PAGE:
Senate leaders are proposing a $1 billion middle class tax reduction plan that would lower personal and corporate income taxes, increase mortgage interest deductions, and allow for unlimited medical and charitable tax deductions.

“Under this plan, 99 percent of all individual income taxpayers in North Carolina will either receive a tax cut or pay zero income tax,” said Sen. Tommy Tucker, R-Union. He was flanked at a late morning news conference Thursday by fellow Finance Committee co-chairmen Andrew Brock, R-Davie; and Jerry Tillman, R-Randolph; and Senate leader Phil Berger, R-Rockingham.

Tucker and Berger say The Billion Dollar Middle Class Tax Cut Act would not affect the General Assembly’s ability to meet teacher pay hikes and other funding commitments already made. Nor would the sales tax base be broadened to offset the costs.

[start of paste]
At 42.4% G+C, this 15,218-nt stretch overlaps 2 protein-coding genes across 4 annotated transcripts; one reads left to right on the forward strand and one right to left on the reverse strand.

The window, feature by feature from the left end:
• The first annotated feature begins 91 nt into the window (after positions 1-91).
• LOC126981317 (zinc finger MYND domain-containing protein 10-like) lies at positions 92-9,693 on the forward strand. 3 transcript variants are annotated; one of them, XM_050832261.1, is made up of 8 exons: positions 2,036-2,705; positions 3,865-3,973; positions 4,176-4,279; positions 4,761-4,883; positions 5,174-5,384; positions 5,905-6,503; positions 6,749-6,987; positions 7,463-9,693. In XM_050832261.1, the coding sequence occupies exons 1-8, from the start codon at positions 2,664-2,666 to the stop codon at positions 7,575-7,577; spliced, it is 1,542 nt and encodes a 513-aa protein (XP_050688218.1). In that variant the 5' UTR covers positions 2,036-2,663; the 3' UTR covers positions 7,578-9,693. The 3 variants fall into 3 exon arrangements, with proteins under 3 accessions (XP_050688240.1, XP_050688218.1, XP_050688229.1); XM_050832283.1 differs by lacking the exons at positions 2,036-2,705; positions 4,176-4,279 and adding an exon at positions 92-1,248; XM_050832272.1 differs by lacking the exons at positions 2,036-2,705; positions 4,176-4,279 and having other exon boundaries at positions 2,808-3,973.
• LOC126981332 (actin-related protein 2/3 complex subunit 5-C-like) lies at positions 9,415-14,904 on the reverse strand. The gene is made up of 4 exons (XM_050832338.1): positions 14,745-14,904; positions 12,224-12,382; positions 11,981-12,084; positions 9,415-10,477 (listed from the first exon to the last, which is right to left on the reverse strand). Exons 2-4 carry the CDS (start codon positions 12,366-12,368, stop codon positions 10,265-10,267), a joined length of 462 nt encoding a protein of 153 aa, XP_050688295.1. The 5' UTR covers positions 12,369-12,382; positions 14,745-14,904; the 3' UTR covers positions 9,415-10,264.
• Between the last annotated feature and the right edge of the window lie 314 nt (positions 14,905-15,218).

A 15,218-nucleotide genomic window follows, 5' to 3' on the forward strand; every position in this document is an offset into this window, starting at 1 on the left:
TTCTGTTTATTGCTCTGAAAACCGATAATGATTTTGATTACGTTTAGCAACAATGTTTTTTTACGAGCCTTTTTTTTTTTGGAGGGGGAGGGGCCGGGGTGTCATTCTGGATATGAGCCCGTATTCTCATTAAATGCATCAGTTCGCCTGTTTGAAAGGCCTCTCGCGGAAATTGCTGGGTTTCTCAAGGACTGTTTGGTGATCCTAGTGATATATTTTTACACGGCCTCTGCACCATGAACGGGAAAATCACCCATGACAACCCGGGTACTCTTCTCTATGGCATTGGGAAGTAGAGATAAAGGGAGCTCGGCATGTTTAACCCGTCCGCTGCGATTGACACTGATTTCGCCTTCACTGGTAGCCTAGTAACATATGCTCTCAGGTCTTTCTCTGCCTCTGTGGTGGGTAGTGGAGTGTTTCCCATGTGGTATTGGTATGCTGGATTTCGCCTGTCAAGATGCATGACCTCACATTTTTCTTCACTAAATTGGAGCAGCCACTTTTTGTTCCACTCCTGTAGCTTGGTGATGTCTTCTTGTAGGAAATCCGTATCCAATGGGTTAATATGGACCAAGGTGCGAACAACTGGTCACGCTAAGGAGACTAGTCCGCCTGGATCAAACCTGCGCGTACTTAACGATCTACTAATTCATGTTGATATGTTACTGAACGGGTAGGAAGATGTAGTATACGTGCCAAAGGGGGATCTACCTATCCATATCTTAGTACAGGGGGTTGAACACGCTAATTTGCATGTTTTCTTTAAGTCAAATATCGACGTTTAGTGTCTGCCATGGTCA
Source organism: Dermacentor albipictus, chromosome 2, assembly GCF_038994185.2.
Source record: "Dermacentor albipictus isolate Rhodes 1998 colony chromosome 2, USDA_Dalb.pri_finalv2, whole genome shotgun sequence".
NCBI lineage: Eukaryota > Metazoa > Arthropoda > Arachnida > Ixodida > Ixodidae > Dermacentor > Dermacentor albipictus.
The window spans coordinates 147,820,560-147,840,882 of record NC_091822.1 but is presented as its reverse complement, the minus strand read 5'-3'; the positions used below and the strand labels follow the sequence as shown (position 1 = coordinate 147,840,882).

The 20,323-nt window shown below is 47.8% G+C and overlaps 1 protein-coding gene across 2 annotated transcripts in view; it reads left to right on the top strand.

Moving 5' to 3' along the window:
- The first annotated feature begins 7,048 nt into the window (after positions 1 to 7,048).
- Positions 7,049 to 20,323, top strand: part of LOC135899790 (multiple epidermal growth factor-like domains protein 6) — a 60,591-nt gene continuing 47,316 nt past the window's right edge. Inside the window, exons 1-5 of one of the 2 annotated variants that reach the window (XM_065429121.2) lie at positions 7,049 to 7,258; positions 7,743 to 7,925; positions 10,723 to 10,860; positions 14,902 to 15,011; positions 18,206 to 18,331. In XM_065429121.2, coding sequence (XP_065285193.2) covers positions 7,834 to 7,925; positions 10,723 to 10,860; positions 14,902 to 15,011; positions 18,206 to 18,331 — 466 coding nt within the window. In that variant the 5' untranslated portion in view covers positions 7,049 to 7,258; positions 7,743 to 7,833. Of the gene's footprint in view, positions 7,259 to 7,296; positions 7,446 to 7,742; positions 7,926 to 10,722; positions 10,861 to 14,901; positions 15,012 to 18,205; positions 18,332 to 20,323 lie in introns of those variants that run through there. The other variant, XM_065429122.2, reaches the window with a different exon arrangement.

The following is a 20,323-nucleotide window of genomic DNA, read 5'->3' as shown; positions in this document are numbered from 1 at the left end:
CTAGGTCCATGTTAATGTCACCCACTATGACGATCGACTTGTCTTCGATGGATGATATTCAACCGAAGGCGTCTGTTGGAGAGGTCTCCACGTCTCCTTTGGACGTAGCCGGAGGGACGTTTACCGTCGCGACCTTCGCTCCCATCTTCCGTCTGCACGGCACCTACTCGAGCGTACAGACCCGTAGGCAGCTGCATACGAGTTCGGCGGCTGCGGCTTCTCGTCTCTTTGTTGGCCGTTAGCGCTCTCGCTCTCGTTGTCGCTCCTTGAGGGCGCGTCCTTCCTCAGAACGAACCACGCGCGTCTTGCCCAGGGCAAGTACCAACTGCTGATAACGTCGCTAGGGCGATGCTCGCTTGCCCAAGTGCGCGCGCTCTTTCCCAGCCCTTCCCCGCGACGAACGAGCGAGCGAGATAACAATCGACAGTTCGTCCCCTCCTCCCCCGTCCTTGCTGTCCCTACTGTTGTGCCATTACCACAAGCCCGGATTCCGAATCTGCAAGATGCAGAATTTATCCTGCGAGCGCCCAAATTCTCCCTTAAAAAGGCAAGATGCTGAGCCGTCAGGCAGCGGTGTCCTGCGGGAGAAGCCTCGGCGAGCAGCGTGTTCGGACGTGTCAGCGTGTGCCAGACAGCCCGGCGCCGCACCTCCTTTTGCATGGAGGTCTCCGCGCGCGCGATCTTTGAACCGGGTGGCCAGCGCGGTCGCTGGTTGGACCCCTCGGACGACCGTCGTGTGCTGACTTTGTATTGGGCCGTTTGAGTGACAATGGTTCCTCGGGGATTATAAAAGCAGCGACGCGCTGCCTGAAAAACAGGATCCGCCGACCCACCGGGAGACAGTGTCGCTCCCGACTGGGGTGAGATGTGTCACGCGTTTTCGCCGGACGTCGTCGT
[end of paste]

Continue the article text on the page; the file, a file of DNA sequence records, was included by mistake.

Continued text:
They said previous tax reforms erased budget shortfalls with surpluses, allowed for record increases in education and transportation infrastructure spending, and led to creation of about 535,000 jobs. They expect this new round of tax changes to follow that trajectory. If adopted, this plan would raise the total tax relief since 2011 to $4.5 billion.

A tax relief package also was introduced in the House on Thursday. Its sponsors say House Bill 356 would save taxpayers $64.5 million in fiscal 2017-18, and $124 million in fiscal 2018-19.

Free-market enthusiasts gave the Senate tax package high marks.

“Overall the bill is very good,” said Roy Cordato, vice president for research and resident scholar at the John Locke Foundation. “The lowering of the income tax rate is a good thing. Lowering the corporate rate is a good thing.”